Thursday, April 19, 2007
The book Web Component Development with Zope 3, 2nd Ed. by Philipp von Weitershausen has been on my wishlist for a while now and I finally got around to ordering it. I only got it last night and already I've made it half way through, though certainly I will re-read it all several times. The book offers very excellent descriptions of the component architecture and its applications throughout the rest of the Zope 3 framework. The progression of chapters in the book shows the reuse of the basic building blocks of interfaces, adapters & utilities. And one of the things I also liked was the "Rocky says" section where the relevant technologies of J2EE were constrasted with those of Zope. The explanation of ZCML in the book finally made it clear to me. ZCML is on purpose ;) It forces a separation of roles and make sure that things that would be considered 'configuration' are easily accessible to a non-programmer like a system administrator or integrator. My impression so far the from the book is one that really showcases Zope 3 as a enterprise-grade framework that is solidly Pythonic. For more info you can check' the website for Web Component Development with Zope 3, 2nd Ed.
Monday, April 16, 2007
How annoying is it to deploy an application? How prone to errors due to the sheer repetitiveness of the common deployment? Buildouts to the rescue! What is a buildout? It's a automated set of steps for creating a deployment environment. This could mean one little application, or it could be several and they would setup to talk to each other. zc.buildout came out sometime last year and I've had my eye on it since then. I'd wanted to do Jim Fulton's tutorial on it at Pycon this year but wasn't able to schedule it in! I've had the opportunity in the last couple weeks to start using a bit more and I really appreciate the conceptual basis for this framework. The idea that a deployment consists of parts is something you can explain to anyone, for example. A web app needs a webserver, some kind of storage backend, the application code and some preexisting data: parts=apache mysql application-data application or full Zope-based solution: parts=apache zope zeo plone mywebsite mywebsite-data What I've noticed so far is that for a particular application even though someone might have already wrote a recipe for it actually getting it configured the way you want usually requires extending that recipe slightly. If the recipe was written with this in mind its easy enough to extend. I did have a bit of problems extending some of the plone.recipe.* recipes because they were old style classes and so I couldn't use super() to extend the default behaviour. Easy to fix though!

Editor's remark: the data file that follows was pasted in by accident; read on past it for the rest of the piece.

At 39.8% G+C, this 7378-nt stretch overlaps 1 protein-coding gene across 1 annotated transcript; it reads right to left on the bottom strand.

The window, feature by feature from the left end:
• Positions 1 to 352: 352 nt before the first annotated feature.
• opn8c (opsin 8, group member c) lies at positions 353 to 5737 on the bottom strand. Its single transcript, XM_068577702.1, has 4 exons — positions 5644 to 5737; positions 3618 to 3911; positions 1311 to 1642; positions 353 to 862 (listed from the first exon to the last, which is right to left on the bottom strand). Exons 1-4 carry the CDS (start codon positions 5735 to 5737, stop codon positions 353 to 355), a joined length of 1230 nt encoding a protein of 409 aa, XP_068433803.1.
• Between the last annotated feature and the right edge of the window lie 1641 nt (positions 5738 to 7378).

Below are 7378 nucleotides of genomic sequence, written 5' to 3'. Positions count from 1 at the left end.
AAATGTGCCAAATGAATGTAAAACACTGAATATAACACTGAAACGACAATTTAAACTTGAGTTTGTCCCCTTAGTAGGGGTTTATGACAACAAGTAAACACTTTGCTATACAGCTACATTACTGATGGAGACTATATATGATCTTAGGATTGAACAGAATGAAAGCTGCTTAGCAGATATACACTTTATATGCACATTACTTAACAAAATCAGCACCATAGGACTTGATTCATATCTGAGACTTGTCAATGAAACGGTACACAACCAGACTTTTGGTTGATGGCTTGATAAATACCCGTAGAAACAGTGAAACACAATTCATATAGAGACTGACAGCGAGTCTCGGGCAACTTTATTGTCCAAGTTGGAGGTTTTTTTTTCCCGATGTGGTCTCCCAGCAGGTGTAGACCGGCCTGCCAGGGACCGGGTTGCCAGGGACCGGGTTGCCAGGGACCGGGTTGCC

ZOPE / ZEO buildout recipe with multiple database supportI created a branch that adds the ability to configure multiple databases in your configuration files which I needed for a project, so this should be a fairly decent example for anyone else needed to something similar. See the jbb666-multiple-dbs branch for zeo instance and the corresponding branch for the zope recipe. For a lot of the Zope recipes the config knobs that need to be exposed will be determined and you won't need to touch the underlying recipe except in well exceptional circumstances.
Thursday, April 12, 2007
Copying sites has recently gotten a lot better since 2.5.2 fixed some bugs with modification times getting reset but still you generally can't use copy & paste to copy sites as I have found it doesn't retain the review state of your documents (and this is by design actually I think). Another approach is to import/export. This actually works great so I put together a script that will automate this process. You need to call this from either an External Method or from zopectl debug (or ipython). That's an exercise up to the reader... # moveSites.py
# Move a Plone site without losing the modification times and workflow status # we rely on export/import to do this # You need to provide a valid REQUEST so that the import doesn't fail # if running from zopectl debug you can use makerequest to wrap your app object # with a fake request # Author: Jordan Baker (jbbNOASPM@scryent.com) import tempfile import os def moveSite(portal, new_location): # export the site to a tempfile f = tempfile.NamedTemporaryFile() portal._p_jar.exportFile(portal._p_oid, f) # re-import in the correct location f.seek(0) new_location._importObjectFromFile(f, verify=False, set_owner=False) # delete the old site oid = portal.id portal.aq_parent.manage_delObjects(ids=[oid]) # update the catalog in the new site new_location[oid].portal_catalog.refreshCatalog(clear=True) # NamedTemporaryFile should delete the underlying temporary file # when its object is garbage collected